We then prepare the necessary petition with your cooperation and file it with Customs for you without your direct involvement. If you choose, we can directly receive the money in the form of a paper check, or via direct deposit into a bank account. If desirable, this returned seized money can then be wiredto your overseas bank account, which is something that Customs will not do.

We at Great Lakes Customs Law can represent you while you are staying overseas and you will not have to bear the additional burden and expense of making a return trip to the United States to gather evidence, submit your petition, or receive your money.

If you have had cash seized by customs please read our Legal Roadmap of a Customs Money Seizure and click the button at the top of this page to us or e-mail us to schedule you free currency seizure consultation.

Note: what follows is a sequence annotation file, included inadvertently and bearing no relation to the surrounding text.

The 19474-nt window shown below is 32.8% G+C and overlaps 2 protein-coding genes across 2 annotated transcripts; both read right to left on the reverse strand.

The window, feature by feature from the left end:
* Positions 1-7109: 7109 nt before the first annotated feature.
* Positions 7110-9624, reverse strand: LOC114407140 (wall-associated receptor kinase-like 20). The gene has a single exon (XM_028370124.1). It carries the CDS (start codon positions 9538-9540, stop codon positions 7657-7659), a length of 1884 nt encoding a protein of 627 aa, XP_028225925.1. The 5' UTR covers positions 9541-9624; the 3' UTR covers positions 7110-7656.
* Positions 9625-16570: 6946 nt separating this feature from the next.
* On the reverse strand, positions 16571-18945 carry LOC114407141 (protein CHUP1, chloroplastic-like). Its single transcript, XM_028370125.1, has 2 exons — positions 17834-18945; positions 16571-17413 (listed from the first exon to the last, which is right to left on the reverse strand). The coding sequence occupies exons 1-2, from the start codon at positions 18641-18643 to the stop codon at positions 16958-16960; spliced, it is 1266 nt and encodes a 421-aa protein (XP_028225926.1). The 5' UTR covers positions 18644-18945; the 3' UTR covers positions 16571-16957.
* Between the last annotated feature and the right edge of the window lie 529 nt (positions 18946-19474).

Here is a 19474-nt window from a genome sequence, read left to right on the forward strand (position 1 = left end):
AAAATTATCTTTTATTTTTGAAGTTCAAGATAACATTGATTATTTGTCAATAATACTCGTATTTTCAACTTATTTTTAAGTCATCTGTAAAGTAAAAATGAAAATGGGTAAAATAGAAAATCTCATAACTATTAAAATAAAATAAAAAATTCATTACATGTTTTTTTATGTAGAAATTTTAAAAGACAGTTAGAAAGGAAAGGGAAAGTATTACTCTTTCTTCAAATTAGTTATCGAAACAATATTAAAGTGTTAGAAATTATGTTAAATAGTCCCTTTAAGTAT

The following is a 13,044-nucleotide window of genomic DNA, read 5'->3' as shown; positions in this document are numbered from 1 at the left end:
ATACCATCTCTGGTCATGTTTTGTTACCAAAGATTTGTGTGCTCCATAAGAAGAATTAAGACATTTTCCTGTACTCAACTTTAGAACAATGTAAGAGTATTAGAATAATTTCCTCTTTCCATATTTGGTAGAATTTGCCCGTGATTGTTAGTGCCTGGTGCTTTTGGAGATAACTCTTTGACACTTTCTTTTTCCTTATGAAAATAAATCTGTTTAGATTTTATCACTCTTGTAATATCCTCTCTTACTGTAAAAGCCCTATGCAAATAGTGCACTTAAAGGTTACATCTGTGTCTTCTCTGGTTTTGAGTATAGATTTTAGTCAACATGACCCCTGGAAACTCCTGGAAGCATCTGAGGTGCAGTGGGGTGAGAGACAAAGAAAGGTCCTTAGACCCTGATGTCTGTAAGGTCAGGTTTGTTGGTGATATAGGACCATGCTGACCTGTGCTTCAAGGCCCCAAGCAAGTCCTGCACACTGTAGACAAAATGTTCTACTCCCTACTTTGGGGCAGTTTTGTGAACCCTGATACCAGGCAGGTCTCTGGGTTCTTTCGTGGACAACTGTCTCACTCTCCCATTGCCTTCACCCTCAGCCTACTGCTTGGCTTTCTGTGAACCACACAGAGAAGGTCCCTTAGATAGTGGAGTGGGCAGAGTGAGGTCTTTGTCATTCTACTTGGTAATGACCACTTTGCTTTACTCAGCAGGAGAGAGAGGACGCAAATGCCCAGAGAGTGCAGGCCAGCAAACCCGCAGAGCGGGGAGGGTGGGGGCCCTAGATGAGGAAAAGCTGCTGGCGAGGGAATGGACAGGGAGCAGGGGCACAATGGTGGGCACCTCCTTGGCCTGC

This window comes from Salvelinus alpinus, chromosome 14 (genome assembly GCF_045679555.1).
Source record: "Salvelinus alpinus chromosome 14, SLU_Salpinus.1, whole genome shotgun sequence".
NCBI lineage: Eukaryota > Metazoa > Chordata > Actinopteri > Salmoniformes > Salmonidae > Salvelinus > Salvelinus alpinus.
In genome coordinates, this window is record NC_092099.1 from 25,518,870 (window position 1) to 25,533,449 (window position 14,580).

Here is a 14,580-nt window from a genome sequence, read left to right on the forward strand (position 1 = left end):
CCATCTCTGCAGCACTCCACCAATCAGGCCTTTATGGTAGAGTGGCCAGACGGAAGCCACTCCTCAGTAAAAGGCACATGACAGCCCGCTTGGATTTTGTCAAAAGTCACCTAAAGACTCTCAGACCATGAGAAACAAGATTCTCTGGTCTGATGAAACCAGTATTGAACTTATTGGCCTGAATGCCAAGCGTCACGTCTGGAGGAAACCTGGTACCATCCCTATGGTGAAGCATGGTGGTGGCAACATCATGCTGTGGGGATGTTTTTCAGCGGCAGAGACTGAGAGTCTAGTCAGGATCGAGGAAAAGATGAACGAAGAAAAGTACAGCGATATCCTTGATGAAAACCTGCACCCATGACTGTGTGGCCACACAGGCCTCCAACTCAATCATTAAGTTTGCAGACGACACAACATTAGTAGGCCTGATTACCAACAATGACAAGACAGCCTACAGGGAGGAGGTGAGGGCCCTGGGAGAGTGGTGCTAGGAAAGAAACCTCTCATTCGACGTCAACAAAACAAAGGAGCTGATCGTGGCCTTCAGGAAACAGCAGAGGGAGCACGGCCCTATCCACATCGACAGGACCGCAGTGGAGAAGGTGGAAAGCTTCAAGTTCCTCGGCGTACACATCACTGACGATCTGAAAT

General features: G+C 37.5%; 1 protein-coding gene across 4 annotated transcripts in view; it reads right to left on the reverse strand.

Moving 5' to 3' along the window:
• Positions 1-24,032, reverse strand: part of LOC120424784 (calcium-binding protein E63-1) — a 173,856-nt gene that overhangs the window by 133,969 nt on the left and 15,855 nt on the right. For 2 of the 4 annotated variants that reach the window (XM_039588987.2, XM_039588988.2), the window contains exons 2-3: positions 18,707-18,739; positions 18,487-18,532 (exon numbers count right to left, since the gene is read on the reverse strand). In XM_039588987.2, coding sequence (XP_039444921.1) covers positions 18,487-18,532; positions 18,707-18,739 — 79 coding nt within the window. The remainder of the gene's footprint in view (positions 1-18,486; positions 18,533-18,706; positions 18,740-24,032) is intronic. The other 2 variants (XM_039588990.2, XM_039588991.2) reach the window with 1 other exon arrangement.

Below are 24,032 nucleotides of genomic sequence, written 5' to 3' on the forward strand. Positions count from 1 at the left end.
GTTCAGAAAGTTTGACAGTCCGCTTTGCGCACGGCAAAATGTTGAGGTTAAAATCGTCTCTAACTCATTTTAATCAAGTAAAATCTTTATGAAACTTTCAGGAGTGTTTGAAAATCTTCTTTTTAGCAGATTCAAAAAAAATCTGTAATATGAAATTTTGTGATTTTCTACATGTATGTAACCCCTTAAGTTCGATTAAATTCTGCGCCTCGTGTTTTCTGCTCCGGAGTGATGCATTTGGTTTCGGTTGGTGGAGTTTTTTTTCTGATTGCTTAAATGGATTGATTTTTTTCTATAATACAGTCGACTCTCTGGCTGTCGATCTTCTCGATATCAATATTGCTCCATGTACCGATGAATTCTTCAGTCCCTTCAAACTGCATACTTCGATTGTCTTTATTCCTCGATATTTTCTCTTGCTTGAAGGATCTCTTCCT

CBP seizes $460,060 in unreported currency

The Laredo Sun reports on a recent currency seizure by U.S. Customs and Border Protection in Laredo, Texas, from a 31 year U.S. citizen from Chicago who was transporting $460,060  as he attempted to drive across the border to Mexico. Something tipped the officers off as he left the U.S., and they pulled him and his vehicle aside for a secondary inspection to verify the amount of money being transported.

The money was apparently concealed in various parts of his vehicle. I can only imagine how long it took them to count it all out and the condition of the truck. If this individual is not prosecuted by the government for criminal violations, he faces the  potentially difficult task of proving a legitimate source and legitimate intended use of the money (not to mention fitting all the plastic interior trim pieces back like new).